• Air out your mattress: Fresh air and sunshine is great for getting rid of odors and bleaching out stains. Wait for a clear day and find a clean spot where you can set your mattress to air out for a few hours. Even if you can’t get your mattress outside, simply standing it up near a sunny open window can help air it out a bit.
  • Don’t make your bed right away: You can air out your mattress every day by simply leaving your bed undone for thirty minutes or more in the mornings. While you’re getting ready for the day, pull the covers all the way back and let moisture and odors escape before making your bed.
  • Avoid excessive sweating in bed: Everyone sweats in their sleep, but if you’re waking up soaked most nights, it could be a problem for your mattress, encouraging mold and mildew growth. Try not to make sweating in bed a regular habit. Adjust your thermostat, wear different clothes to bed, get a lighter comforter and sheets, and consider a breathable mattress topper if your mattress sleeps hot. A more drastic move would be to consider a mattress designed to sleep cool.
  • Use a mattress protector: Mattress covers are always worth it. It’s much easier to throw a mattress cover in the washer than it is to try and coax a stain or smell out of your mattress. Look for a waterproof mattress protector that will offer protection from spills, odors, and bacteria.

Cleaning Stains, Odors, and Infestations

Everyday mattress freshness is important, but you may need to take things a step further if you have spots, stains, odors, or even bugs. You should always clean up these messes quickly and effectively to avoid damaging your mattress. Stay on top of big mattress messes with thorough cleaning to keep your mattress clean and healthy.

Removing Bed Bugs

No one wants to think about bugs in their bed, but the reality is that bed bugs can happen even if you practice good mattress hygiene. All it takes is one trip for a few bed bugs to hitch a ride on your luggage and come home. But the good news is that most infestations can be treated.

  1. Throw everything in the laundry: Bed bugs don’t just attack your bed. They get into bedding, blankets, stuffed animals, pillows, curtains, even your clothes. Put everything that’s washable into your washing machine and run it on hot to zap all of the bugs.
  2. Bag everything else: Bug bugs stick to hard surfaces, too. They can hide in your phone, laptop, clock radio, books, and other personal items. Bag these items and place Nuvan strips inside to kill the bugs.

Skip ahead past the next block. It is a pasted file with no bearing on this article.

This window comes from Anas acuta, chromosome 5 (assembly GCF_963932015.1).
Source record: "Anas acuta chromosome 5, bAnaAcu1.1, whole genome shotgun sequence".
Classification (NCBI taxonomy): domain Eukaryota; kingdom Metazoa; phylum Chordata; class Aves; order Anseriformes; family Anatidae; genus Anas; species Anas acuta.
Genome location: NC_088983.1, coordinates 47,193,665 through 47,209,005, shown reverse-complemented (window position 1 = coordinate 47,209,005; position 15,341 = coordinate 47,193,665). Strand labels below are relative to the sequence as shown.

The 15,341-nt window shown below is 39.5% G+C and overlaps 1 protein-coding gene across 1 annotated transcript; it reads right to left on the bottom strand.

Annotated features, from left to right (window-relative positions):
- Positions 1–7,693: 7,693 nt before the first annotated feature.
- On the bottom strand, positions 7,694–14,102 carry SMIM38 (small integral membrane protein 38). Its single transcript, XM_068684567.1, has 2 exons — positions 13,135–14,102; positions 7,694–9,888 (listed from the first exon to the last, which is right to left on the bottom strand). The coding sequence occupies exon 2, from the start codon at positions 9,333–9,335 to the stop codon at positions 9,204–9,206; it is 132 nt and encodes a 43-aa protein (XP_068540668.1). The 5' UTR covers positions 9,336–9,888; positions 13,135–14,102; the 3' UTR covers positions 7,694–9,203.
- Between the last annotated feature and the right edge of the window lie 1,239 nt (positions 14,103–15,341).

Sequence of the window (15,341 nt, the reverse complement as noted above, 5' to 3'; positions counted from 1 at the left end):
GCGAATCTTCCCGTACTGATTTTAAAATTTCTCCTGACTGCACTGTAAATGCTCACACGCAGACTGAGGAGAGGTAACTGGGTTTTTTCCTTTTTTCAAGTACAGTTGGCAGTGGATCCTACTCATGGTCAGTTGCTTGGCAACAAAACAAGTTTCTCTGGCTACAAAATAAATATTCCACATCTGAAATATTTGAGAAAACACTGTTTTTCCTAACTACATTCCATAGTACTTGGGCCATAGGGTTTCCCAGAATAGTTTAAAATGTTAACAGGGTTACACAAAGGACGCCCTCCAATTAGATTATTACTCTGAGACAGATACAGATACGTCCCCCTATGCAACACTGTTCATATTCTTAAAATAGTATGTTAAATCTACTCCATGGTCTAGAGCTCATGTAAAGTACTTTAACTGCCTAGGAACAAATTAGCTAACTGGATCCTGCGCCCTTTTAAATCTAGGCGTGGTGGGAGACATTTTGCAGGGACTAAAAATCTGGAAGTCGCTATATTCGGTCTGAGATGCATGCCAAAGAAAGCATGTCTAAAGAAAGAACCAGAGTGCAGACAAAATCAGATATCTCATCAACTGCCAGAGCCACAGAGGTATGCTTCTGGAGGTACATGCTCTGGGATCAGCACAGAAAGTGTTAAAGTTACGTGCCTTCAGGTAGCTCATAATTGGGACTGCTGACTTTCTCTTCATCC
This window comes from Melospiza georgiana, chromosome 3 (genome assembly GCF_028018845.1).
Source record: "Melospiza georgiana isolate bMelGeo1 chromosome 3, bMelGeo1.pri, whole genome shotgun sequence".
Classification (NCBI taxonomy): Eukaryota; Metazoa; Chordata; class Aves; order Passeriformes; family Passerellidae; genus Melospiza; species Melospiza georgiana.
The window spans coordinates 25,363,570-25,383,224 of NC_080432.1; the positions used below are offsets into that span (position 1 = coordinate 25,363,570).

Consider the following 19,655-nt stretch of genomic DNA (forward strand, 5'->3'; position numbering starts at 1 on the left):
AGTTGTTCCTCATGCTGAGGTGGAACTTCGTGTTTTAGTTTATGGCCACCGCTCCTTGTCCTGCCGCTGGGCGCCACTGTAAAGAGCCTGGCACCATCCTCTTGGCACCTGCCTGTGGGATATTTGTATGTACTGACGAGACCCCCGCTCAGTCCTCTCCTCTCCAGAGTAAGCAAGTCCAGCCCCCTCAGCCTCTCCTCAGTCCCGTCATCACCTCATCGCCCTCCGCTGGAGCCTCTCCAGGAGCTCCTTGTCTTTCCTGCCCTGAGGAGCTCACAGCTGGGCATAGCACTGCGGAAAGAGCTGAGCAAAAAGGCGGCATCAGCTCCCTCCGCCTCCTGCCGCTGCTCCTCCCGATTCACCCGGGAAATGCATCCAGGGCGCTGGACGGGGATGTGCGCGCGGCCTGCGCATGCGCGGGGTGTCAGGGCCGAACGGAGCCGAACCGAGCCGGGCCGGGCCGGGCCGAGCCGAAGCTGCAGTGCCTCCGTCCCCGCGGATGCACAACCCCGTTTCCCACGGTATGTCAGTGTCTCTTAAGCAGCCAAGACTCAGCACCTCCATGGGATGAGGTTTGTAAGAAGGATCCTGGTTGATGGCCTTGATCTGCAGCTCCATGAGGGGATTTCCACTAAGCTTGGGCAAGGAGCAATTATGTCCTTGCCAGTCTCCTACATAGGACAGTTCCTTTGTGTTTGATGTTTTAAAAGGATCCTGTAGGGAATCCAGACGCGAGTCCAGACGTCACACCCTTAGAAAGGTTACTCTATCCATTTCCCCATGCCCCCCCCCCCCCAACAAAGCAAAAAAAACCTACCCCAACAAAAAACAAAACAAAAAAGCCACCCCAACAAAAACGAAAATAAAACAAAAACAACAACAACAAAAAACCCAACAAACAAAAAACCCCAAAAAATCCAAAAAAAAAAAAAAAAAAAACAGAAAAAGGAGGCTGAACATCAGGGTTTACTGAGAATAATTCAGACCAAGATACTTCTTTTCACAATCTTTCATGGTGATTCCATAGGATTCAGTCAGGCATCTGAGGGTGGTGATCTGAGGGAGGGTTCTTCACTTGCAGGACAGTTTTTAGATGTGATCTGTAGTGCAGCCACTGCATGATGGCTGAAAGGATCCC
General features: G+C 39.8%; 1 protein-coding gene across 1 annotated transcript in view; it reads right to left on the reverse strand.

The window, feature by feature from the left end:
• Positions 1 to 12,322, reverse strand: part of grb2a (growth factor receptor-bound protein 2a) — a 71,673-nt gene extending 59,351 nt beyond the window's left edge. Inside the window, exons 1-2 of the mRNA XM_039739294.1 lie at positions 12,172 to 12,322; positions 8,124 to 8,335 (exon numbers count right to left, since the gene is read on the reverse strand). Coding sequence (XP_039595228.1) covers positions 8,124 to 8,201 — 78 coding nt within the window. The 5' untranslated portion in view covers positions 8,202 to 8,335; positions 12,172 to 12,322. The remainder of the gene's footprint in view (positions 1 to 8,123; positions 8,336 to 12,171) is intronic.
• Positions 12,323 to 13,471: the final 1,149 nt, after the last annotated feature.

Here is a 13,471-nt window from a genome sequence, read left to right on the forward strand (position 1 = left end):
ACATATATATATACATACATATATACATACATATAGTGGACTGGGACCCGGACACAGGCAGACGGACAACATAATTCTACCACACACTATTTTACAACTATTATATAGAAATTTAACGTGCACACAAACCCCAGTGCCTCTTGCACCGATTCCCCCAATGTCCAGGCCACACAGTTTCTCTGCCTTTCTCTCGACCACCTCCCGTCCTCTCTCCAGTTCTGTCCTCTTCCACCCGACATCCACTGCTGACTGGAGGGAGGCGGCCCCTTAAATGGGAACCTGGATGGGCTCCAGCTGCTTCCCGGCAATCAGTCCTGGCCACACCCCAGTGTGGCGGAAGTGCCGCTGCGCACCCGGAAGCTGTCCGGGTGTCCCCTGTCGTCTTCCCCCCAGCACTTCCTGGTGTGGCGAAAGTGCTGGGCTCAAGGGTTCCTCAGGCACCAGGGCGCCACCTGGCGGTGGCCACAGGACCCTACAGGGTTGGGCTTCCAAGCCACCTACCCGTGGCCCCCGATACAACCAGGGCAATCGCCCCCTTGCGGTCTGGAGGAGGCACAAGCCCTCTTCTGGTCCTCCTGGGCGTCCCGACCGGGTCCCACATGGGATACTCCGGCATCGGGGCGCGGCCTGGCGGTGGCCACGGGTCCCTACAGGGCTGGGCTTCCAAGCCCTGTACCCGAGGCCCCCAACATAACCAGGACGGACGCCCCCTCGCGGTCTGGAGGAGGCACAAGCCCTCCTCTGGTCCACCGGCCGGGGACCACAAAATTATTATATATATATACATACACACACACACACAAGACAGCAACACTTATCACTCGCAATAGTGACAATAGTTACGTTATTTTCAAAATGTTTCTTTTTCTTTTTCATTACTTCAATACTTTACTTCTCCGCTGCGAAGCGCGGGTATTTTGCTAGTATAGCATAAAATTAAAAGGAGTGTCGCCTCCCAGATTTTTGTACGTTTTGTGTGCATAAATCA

3. Search and destroy bugs on your mattress: Find as many bed bugs as you can on your mattress and vacuum them up. You can see what bed bugs and their eggs look like here. Use a flashlight, look in every nook and cranny, and go over every spot at least twice. Never use vacuum attachments with brushes or bristles. Bed bugs may cling to them.
  4. Find beg bugs in furniture: Bed bugs may have spread to other furniture, including your bed frame and dresser. Vacuum them up as you find them, and be thorough. Look for eggs and search inside and under all furniture and drawers with a flashlight.
  5. Clean every surface: Scrub infested surfaces. Be sure to wipe down every surface, even if it was not affected. Look in baseboards, cracks, and holes in walls. Scrape the surface of carpets or rugs with a vacuum attachment, then vacuum thoroughly to pull bed bugs out.
  6. Cover your mattress with an encasement: A mattress encasement places a protective barrier on your mattress. Bed bugs won’t be able to get in or out of your mattress through the encasement. It may be unnerving to think that you could have bed bugs still living and trapped in your mattress, but they will starve and die eventually. The mattress encasement ensures they’ll have nothing new to eat and you won’t have a new infestation in your mattress. Consider vacuuming your mattress one more time before adding the encasement.